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A month or so ago, I added a new partition to my 500 GB SSD drive so I could have MacOS Mojave on a separate partition. After adding the new partition, I was left with two logical volumes that were 450GB and 50GB.

Fast forward to this evening. I went to update for the latest release and I needed more space. I added an unnamed partition and reduced the size of my 450GB partition to 400GB and I'm left with 3 logical partitions. I was thinking I'd resize the empty 50GB partition to zero and up the other 50GB partition to 100GB and I'd be on my merry way...I thought wrong. 😂🤣😂

I took a look at this article from MacWorld, but it seems to be written to address a scenario for an external drive, not an internal drive.

When I'm done, I'd like to have Macintosh HD sized to 400GB and Mojave beta sized to 100GB.

Here are my questions:

1) How do I nuke an empty partition?

2) How do I resize the Mojave beta partition from 50GB to 100GB?

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UPDATE

Progress. I selected the Apple SSD, clicked partition, highlighted the empty partition, and clicked "-", which removed it. I still can't resize the other two partitions. Ideas are greatly appreciated.

  • Are you trying to partition the whole disk, or the virtual Container disks? If the former, in order to purge the extra partition you may try first unmounting the Untitled partition, and formatting the Container disk1 partition as HFS+, at which point you should be able to partition the entire disk and remove the second partition completely. As far as resizing issues go, I'm afraid I use an HDD based system, and haven't spent enough time on Mojave Beta to get acquainted with APFS's partitioning quirks. – Alison E.E. Aug 14 '18 at 3:28
  • Thanks for reading. I'm not really picky at this point...I just want one disk with 400gb and another with 100gb from a single SSD drive 😂🤣😂. I think I'm getting close to resolving this, but I've had to venture into the command line, which is a little scary (even though I've got my data backed up). – Adrian Aug 14 '18 at 3:31
  • The terminal can be a little daunting at first, but you'll find it's quite intuitive if you work with it enough. What exactly have you tried with the command line thus far? – Alison E.E. Aug 14 '18 at 4:02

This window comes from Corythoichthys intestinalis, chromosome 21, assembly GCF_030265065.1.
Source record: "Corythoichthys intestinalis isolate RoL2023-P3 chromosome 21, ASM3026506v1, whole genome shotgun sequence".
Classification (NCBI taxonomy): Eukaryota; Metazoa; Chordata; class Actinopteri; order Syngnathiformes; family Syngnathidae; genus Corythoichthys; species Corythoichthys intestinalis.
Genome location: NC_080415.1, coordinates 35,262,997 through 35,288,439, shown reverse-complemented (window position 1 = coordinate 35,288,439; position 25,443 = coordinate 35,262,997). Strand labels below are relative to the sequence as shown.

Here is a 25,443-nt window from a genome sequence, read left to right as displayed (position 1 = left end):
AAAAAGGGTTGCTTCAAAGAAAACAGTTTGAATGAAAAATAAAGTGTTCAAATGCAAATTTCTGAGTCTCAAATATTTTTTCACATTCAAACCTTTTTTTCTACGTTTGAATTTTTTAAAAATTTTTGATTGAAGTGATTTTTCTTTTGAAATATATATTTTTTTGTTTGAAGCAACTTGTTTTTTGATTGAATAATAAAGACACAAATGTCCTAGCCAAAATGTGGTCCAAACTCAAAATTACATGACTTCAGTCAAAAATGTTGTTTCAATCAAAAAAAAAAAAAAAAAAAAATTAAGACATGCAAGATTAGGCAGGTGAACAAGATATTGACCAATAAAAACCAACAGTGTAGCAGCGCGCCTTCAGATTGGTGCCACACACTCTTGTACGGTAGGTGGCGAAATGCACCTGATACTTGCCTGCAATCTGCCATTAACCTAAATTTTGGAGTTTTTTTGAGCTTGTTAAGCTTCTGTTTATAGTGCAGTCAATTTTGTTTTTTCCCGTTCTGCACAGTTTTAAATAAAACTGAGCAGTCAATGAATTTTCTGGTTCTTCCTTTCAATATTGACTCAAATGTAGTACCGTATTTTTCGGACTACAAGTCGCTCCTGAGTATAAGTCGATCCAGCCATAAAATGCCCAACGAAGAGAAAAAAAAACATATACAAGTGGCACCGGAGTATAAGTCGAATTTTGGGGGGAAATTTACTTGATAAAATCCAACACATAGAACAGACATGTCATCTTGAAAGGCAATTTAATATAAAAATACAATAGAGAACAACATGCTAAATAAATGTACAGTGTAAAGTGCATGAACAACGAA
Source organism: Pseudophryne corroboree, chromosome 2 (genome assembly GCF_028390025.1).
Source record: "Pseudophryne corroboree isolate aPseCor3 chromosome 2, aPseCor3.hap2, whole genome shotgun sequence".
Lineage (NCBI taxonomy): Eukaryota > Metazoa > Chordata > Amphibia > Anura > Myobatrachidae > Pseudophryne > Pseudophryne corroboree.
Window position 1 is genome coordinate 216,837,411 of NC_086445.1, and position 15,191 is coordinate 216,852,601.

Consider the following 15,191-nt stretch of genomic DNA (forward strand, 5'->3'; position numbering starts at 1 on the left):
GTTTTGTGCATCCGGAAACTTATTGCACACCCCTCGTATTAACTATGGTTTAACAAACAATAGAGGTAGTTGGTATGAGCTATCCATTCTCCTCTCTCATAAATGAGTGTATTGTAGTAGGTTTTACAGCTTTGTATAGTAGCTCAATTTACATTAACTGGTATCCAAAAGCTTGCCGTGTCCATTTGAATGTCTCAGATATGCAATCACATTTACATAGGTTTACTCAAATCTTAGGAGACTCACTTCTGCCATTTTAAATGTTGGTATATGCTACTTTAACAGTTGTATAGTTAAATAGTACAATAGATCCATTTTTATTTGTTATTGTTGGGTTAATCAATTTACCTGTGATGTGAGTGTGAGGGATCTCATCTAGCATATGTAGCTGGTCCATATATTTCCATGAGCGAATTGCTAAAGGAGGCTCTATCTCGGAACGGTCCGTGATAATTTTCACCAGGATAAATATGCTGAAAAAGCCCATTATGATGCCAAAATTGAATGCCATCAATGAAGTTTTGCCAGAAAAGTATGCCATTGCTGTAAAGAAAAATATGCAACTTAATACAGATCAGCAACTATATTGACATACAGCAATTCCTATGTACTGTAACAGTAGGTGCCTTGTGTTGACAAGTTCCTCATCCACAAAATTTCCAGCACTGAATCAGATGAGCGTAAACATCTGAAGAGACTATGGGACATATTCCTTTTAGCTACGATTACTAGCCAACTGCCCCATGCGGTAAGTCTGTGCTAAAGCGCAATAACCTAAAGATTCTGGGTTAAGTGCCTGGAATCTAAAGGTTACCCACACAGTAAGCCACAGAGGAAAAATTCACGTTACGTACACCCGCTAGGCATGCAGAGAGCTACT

• Perhaps you could use a macOS Installer USB, or the Recovery HD. Try booting to one of those, and using the included Disk Utility to unmount Macintosh HD/Mojave beta, then resizing the Container disk0 and Container disk2. Seeing as being booted into either OS on the internal disk will stop you from unmounting its respective partition, which will in turn stop you from resizing its container partition, booting from an external disk may allow you to make the necessary modifications to the internal disk. – Alison E.E. Aug 14 '18 at 4:18
  • @AlisonE.E. I tried this sudo diskutil apfs resizeContainer disk0s2 400g jhfs+ disk0s4 75g, but I keep getting A problem occurred; undoing all changes Error: -5344: MediaKit reports not enough space on device for requested operation when it gets to the end. – Adrian Aug 14 '18 at 4:37
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Ok, so it turns out this error -5344: MediaKit reports not enough space on device for requested operation is caused by the fact that you are trying to expand a container backward into free space that exists before it on the partition list, even though Disk Utility (and by extension diskutil) can only expand partitions forward into free space that comes after the container in the partition list. Another notable error is your attempt to resize the Physical Store partitions on which the Container disks are stored (disk0s2 and disk0s4), rather than the Container disks themselves (disk3, disk4, and disk5 in the below example).

With a bit of trial and error I was able to figure out how to effectively merge Containers 2 and 3 into one, with no data loss to Container 1. Note that this will require the deleting of the Mojave beta partition, so make sure you either have it backed up, or have an installer on hand.